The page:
Letters to the Editor for May 21, 2013

Two public employments can lead to corruption

The constitution of the United States of America prohibits a federal office holder from being a member of congress in Article 1 Section 6, the Second Clause:

“No Senator or representative shall, during the time for which he was elected, be appointed to any civil office under the authority of the United States, which shall have been created, or the emoluments whereof shall have been encreased (sic) during such time; and no person holding any office under the United States, shall be a member of either House during his continuance in office.”

This clause was included in our constitution to prevent mischief.

This restriction is not incumbent on the states. In the states, the state legislatures control the attributes, structures, responsibilities, and privileges of the counties and cities in the states. That is in Washington State the counties and cities are subsidiaries of the government of the state.

I was surprised to find out that our state constitution does not include good sense restrictions analogous to the wisdom of the founding fathers. The Washington State Constitution should include restrictions disallowing state legislators from having any other public office with the state, counties or cities.

As the Washington State Legislators are part-time legislators, their remuneration is not sufficient to provide some legislators enough to live on. So I understand why state legislators, despite possible conflicts of interest, are allowed private employment while serving. However, the employment should exclude other public employment. In general, having two public employments does not lead to good, honest government. Instead, it provides an opportunity for corruption.

There are other problems. For example, when a legislator is in session and unable to work his or her full-time public office, the taxpayers should not be compensating him or her for work not done. Even though the legislator may refuse the simultaneous compensation, who is doing their job in the interim?

Private employers can decide on their own whether they can tolerate absences of employees from their work, taxpayers do not have that choice.

This issue is not a partisan issue. I think that most citizens want no corruption in our government.

Just because there are legislators from both major parties with other public jobs does not mean that it is honest. Just because there have been legislators for many years with other public jobs does not mean it is not corrupt. Just because taxpayers have not yet complained about this policy, it does not mean that they should be cheated. The founding fathers have provided leadership which we should follow. This issue should be placed before state voters.

Ralph E. Schmidt, Camas

Regretfully, local business is closing

It is with deep regret that after five years of community involvement, Mitch and Cindy Hammontree have decided to close their Quiznos in The Crossing center.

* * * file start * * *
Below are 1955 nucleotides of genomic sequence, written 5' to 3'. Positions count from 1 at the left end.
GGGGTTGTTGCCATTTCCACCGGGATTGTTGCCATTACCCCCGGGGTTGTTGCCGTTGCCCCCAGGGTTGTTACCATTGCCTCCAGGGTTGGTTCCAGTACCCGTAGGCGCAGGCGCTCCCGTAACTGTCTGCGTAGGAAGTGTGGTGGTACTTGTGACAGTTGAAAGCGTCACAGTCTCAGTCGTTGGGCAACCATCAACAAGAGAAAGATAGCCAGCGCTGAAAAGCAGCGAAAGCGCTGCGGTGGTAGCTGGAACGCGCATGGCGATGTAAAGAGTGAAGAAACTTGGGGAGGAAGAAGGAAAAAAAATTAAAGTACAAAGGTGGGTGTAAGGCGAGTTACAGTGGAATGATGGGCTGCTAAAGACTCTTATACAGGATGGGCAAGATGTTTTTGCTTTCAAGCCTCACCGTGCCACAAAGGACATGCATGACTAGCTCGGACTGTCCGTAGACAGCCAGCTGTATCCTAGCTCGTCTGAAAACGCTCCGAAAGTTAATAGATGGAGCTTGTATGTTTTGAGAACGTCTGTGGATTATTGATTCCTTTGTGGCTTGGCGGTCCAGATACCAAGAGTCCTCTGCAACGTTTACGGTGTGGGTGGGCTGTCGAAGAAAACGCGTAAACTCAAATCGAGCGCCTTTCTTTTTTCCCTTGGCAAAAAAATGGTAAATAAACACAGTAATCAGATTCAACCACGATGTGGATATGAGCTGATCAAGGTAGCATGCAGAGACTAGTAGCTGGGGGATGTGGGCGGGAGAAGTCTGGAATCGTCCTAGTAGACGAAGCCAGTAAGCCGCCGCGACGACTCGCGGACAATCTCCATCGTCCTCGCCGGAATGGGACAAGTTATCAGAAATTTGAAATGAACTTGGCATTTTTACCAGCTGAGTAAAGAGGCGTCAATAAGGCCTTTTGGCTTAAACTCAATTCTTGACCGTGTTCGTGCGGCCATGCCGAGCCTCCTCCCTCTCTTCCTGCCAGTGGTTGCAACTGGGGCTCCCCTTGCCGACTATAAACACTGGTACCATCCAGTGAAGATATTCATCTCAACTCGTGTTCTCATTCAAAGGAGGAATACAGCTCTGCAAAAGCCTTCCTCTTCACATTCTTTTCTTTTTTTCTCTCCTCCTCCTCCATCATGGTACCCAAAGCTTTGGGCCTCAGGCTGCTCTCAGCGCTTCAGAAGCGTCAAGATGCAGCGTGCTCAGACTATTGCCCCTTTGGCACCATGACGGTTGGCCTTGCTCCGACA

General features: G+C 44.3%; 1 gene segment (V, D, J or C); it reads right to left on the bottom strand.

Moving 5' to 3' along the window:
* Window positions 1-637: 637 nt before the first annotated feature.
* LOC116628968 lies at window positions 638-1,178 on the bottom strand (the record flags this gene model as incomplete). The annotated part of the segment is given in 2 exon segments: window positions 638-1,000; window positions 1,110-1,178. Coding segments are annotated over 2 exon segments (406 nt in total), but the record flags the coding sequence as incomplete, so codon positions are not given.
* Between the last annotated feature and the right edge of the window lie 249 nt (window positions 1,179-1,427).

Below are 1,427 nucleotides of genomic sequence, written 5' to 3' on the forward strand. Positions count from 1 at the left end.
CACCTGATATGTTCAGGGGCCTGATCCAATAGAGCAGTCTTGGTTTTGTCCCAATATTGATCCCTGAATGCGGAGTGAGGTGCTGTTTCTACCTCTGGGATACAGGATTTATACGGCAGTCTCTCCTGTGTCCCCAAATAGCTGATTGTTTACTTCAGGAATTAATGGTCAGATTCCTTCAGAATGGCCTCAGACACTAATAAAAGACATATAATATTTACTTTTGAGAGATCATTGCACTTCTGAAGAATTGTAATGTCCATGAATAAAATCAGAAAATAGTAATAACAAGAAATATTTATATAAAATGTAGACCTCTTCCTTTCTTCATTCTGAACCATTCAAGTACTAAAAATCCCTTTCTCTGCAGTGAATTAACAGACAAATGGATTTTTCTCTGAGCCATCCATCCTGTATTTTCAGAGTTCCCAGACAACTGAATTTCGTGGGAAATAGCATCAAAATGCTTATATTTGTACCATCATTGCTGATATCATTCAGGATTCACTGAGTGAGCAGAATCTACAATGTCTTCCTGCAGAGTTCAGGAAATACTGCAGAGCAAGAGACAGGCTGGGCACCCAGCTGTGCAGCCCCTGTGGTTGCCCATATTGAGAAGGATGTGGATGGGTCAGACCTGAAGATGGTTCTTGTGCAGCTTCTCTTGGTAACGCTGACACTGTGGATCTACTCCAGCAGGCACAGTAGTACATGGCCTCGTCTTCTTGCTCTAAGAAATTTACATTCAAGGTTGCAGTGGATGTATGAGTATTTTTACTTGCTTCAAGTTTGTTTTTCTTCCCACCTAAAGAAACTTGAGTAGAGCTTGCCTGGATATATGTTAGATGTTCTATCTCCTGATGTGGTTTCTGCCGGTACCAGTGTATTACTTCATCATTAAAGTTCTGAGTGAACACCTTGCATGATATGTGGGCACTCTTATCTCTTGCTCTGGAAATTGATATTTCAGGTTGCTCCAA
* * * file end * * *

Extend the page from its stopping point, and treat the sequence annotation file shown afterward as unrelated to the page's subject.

We opened a casual sub shop because we wanted to be part of a community where we could get to know our customers, build relationships, watch families grow, and support the local schools. We are proud we achieved our goals.

When we opened, the reception we received from the community was overwhelming. For five months, business was fantastic; in fact we broke records for the chain.

However, elements outside the control of the customers drove us to our current decision. The economy crashed and the Highway 14 project began, changing the face of how people would drive within the area. The brightest element of the over-long road project was the support of our loyal customers.

Dave Shoemaker and Jennifer McDaniel, both members of the Washougal City Council, illuminate for all of us what it means to be a public servant by representing their constituents.

Their efforts in communicating with WSDOT to do the right thing for all the businesses affected by this massive highway project, affirmed that these two council members set the viability of businesses in Washougal as one of their main priorities. We will not forget their unwavering support in the face of a most challenging business environment and uncooperative government bureaucracy.

Dawn Feldhaus from the Post-Record had accurate and unbiased coverage of the Highway 14 issues and her colleague Dan Trujillo got me involved in Camas/Washougal sports. They were a pleasure to collaborate with and we wish them continued success.

Another sincere acknowledgement goes to all the members of the Local Connections business owner group for the area who listen and support all the local vendors and interests.

When we looked for a place to open our shop, The Crossing seemed a perfect place at that time. We wanted to create a local place with deep ties to these two communities.

It is important to us that our customers know how difficult the decision was to close our shop. What a great experience it was interacting with friendly and loyal people. We will miss seeing each and every one of you.

Sending a thank you to the local businesses that contracted for catering with us is also a must. It was our pleasure to serve you and develop a sense of community.

As we both value education, it was a privilege honoring students from both Camas and Washougal high schools through our student of the month program.

Although the business and economic environment of the past five years has been a great struggle, the wonderful people in this area we have served give us great memories to take with us. We wish all of you all the best.

Mitch and Cindy Hammontree, Washougal